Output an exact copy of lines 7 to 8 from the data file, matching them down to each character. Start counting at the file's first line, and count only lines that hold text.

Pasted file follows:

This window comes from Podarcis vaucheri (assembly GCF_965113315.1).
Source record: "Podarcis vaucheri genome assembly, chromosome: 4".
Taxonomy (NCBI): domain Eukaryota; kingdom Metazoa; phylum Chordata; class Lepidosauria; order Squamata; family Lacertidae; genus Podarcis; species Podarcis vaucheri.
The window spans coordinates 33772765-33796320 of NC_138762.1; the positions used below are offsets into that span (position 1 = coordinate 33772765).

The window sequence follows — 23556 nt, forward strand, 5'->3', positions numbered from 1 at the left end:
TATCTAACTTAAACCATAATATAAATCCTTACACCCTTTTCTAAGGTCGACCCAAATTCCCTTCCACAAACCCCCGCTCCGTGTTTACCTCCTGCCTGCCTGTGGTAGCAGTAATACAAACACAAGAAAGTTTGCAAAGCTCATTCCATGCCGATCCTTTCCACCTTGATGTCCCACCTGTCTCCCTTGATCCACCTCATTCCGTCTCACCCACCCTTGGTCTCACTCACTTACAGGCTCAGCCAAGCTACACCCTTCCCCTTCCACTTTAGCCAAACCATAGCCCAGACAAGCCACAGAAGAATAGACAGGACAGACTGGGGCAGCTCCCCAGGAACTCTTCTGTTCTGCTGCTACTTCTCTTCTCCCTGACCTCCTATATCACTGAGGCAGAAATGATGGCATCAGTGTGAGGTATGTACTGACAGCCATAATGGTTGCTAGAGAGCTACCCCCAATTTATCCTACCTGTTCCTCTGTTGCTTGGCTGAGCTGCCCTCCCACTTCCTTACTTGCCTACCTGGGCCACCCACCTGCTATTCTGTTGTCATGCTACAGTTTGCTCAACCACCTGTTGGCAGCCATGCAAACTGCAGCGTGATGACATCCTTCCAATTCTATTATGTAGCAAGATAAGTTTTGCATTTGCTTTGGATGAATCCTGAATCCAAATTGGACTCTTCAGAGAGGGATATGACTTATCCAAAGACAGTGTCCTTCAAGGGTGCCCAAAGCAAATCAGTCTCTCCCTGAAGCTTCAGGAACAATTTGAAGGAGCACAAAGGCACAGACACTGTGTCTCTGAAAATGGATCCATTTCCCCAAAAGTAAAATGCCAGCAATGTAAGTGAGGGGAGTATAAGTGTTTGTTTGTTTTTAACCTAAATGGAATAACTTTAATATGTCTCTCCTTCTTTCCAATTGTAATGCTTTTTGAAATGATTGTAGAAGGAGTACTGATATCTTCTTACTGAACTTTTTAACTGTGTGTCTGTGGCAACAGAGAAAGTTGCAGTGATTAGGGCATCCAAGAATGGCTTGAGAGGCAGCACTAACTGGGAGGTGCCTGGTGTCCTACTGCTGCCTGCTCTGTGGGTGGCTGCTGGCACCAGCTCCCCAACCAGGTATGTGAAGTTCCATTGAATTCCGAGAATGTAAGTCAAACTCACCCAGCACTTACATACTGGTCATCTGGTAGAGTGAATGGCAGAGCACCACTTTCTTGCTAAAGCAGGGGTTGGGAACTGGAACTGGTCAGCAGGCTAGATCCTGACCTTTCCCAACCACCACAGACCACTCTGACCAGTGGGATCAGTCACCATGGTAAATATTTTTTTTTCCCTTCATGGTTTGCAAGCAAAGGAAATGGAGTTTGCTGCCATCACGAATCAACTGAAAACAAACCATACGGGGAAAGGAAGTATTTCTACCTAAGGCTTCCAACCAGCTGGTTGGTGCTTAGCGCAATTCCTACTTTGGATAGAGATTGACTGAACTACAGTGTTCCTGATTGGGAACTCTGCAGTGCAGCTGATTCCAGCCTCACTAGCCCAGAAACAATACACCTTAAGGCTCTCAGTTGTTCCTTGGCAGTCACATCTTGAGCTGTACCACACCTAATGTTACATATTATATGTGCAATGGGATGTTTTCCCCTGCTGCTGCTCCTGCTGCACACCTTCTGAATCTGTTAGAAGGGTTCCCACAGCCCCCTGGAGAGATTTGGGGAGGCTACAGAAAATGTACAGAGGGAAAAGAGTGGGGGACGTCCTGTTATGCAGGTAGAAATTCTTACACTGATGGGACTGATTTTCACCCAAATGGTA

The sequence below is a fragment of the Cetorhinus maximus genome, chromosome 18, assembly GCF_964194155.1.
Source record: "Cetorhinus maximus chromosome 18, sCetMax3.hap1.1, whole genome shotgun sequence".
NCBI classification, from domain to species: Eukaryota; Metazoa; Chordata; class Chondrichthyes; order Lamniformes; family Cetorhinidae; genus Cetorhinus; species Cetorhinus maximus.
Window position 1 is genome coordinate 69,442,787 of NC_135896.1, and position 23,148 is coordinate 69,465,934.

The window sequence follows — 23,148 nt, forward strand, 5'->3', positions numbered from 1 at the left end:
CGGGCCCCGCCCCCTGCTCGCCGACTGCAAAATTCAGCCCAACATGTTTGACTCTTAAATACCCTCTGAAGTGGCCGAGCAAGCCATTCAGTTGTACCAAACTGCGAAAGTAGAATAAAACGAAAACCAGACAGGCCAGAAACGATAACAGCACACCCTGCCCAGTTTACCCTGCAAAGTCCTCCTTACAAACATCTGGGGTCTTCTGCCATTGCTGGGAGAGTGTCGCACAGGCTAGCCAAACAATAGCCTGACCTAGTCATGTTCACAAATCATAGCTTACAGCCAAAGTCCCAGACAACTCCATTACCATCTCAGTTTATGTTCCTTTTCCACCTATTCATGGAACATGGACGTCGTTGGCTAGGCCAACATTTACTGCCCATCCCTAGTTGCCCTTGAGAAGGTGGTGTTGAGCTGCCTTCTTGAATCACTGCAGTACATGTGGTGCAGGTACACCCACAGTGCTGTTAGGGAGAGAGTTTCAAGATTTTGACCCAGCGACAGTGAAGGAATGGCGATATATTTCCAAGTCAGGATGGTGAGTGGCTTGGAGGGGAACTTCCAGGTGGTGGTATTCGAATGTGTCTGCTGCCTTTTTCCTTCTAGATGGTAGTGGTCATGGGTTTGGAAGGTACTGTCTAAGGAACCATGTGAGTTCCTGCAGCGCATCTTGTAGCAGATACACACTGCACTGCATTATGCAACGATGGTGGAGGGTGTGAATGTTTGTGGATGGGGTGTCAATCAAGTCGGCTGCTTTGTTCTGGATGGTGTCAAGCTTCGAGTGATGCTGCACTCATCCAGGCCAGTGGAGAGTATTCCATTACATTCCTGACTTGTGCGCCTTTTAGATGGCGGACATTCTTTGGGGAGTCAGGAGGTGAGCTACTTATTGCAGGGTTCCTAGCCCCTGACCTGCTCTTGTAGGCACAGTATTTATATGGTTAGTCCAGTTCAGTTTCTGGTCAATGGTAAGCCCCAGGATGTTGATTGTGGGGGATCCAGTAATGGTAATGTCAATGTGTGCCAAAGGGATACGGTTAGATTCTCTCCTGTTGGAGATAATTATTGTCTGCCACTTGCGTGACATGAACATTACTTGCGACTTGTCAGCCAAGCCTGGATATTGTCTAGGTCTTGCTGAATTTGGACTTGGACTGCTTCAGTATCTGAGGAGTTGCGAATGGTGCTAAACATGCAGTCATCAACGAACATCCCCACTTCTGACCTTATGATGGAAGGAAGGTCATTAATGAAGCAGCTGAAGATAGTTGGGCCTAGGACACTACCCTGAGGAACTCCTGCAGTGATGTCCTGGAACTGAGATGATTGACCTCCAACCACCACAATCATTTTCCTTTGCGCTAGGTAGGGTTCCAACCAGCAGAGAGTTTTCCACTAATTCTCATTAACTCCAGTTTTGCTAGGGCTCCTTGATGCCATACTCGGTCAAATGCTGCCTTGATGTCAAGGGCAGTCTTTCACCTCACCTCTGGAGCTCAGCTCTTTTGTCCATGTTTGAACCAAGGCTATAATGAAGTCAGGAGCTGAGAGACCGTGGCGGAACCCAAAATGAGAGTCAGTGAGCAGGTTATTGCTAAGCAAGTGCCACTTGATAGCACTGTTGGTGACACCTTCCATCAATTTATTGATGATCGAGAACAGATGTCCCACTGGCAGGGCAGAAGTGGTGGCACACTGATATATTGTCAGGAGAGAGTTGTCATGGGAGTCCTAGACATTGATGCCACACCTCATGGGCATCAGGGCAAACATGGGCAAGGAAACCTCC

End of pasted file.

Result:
The sequence below is a fragment of the Cetorhinus maximus genome, chromosome 18, assembly GCF_964194155.1.
Source record: "Cetorhinus maximus chromosome 18, sCetMax3.hap1.1, whole genome shotgun sequence".